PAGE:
Friday, April 02, 2010

Interview with Stevo: DARKSIDE webzine January 2010

Hey SICKOS...while you're waiting for more chunks of vomit, I thought I'd post this interview I completed earlier this good friends at DARKSIDE webzine (fantastic site with loads of info) reached out to me late last year and were patient enough to wait for my dinosaur-like response.

It's quite a massive interview, and since the majority of the website is in RUSSIAN, I thought I'd post my interview en masse so that the rest of us can read what I'm saying in ENGLISH.

1. Greetings, Stevo! Thanks that you’ve agreed to answer our questions. It is great to find a reason to speak about IMPETIGO again – after all, this band is one of the most charismatic examples of early grindcore style. Your material sounds powerful and solid and stands apart from noisy jokes, which were being released by most of your contemporaries. We apologize, if some of our questions you have already heard a thousand times before. We want to make maybe not too long, but profound interview. We’d like to ask you not to perceive this conversation too seriously – that’s not an interrogation. If you don’t like the question, forget about it. If you want to change a subject and start writing some free thoughts, go ahead! Are you ready (we’ll accept the only answer, «yes!»)?

I think I am ready, you knew I’d say YES…it warms my black heart just to know that 16 years after we disbanded, people still think about us in a way I could have never imagined.

2. The weather is fine in Moscow, as well as in Minsk. How do you do? By the way, it’s been a long time since the official IMPETIGO page and your own blog were updated…

I’m doing fine, but not very happy about the weather – as summer slips away, the air gets colder and the sunshine slowly disappears. Winter’s doom is imminent! Time for the vampires to rise and take control of the night! The official IMPETIGO page isn’t really owned by us, but by the folks at Brain-Dead zine. I haven’t been in contact with them in a while, maybe Mark has. Yes, I kinda let the “Lesions” blog sit dormant for a while, but I have a few posts ready to update the story I was telling and once my PC/internet capabilities see better days, I will certainly return to that forum.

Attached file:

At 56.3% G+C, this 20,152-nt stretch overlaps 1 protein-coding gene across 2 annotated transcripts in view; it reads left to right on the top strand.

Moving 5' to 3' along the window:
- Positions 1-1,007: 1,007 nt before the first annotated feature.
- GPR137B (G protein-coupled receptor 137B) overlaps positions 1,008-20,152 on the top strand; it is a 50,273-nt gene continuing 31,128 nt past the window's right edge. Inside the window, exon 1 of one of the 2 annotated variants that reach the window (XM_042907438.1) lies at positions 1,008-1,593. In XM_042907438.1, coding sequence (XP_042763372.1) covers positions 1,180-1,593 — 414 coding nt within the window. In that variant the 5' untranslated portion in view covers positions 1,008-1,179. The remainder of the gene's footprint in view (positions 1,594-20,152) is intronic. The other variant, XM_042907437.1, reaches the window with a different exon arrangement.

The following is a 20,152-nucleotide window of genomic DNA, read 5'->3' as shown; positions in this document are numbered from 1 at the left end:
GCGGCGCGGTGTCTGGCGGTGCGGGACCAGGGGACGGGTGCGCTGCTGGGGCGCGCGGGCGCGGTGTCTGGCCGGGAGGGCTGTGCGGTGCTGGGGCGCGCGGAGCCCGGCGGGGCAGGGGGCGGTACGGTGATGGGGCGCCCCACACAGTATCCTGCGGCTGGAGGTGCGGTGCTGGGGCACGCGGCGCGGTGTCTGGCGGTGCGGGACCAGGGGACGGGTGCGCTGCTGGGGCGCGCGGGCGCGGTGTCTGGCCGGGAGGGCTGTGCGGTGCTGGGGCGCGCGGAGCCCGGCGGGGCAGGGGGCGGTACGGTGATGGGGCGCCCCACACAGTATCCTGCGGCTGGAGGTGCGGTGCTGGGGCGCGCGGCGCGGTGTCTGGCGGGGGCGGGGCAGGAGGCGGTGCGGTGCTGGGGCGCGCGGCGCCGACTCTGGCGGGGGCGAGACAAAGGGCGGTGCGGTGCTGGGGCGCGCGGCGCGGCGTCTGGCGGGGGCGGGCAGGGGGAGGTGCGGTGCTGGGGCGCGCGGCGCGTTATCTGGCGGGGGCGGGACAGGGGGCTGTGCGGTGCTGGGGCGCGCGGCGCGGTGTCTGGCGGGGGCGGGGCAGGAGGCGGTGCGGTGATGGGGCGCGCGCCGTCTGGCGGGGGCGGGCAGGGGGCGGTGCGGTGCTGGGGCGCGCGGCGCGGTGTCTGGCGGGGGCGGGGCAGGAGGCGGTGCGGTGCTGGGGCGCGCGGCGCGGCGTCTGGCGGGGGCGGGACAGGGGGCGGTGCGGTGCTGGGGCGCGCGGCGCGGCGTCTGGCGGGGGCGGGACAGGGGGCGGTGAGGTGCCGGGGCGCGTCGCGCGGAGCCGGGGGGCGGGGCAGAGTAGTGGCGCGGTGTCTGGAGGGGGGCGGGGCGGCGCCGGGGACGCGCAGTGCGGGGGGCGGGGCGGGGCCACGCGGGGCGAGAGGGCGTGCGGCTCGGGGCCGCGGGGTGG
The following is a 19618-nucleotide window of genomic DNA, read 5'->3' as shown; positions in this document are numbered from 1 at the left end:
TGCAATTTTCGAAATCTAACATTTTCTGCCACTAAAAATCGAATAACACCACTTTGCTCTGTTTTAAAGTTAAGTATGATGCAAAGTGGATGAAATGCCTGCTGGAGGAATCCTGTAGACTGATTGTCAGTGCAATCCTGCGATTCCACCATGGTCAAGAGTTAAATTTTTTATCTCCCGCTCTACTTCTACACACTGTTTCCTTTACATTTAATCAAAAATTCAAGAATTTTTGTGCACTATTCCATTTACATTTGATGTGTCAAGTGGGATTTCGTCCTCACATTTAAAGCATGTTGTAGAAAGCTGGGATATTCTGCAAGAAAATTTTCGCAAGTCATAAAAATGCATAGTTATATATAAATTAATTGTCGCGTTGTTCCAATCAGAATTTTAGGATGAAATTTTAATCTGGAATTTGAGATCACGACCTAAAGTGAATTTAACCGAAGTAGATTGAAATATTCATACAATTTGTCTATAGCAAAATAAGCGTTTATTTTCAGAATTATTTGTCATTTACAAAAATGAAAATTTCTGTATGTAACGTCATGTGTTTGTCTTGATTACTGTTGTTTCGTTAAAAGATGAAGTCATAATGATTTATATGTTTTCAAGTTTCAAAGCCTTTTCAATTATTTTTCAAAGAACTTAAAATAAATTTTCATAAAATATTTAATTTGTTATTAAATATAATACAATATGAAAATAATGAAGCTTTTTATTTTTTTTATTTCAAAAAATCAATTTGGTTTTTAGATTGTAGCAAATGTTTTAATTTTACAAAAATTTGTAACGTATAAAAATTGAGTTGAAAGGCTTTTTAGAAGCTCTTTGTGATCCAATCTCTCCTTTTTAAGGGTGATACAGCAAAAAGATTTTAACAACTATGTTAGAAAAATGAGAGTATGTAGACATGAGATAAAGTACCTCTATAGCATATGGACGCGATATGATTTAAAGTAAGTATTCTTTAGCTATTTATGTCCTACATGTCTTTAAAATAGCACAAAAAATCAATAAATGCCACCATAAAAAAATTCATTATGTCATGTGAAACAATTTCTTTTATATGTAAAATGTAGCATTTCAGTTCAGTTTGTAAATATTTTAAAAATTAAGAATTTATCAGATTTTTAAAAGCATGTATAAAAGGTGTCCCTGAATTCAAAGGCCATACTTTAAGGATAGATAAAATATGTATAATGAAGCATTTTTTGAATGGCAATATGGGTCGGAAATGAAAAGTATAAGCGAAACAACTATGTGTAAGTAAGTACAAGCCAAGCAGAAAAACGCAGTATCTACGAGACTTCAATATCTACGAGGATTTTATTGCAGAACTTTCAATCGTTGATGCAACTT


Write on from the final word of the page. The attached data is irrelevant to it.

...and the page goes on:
3. I think, we should start from going back in history for those who are not involved in grind too much. For us, IMPETIGO ‘90 – it’s, first of all, mid-tempo music, impressive sound and lazy gore material. Whose idea was to «condense» the sound like that? Most of other bands just wanted to be faster and more aggressive. How did you find your own sound?

It’s hard to say; ‘grind’ was really in its infancy when we first started making our noise, and soon after our beginning, we began to adopt the ‘grinding’ sound of the day, of which you described very well in your question. The idea really goes to Mark for craftily exposing me to the ways and means of this sound, I enjoyed NAPALM DEATH and CARCASS early on but he really turned me into a freak over bands like this; so at first it was a ghastly hybrid of the thrash-core and early grind, and then our growing death metal influence permeated that essence, which resulted in our eventual death-grind formula. We felt like we were fast enough and aggressive enough, we wanted to be HEAVIER and I think that really made all of the difference.

4. Your second full-length album «Horror of the Zombies»… I have noticed that Russian listeners do not understand it at all, but they idolize «Ultimo Mondo Cannibale». In America, as we know, the situation is opposite. Why did your change your style from amazing gore-grind to less vigorous, but more adult death/grind?

As I said in the previous answer, it was all about a HEAVIER sound…I don’t think we really moved away from anything we had before, we just made it heavier and we became better at playing the material, more creative in writing, and a great deal of improvement in our execution, from performance to studio work. With the first album, there was no ‘cohesiveness,’ it was a miasma of early material and current material. When preparing for the second album, we had a chance to write a distinct suite of material, within a rather concise timeframe, and worked on it all within the course of a year, and always as a confined ‘group’ of songs. We took some of the ‘loose and random’ mayhem in our work up to and including 1990 and applied it in a different area in a very unique way. The mayhem is still there, but its pulse is stronger and more lethal by comparison.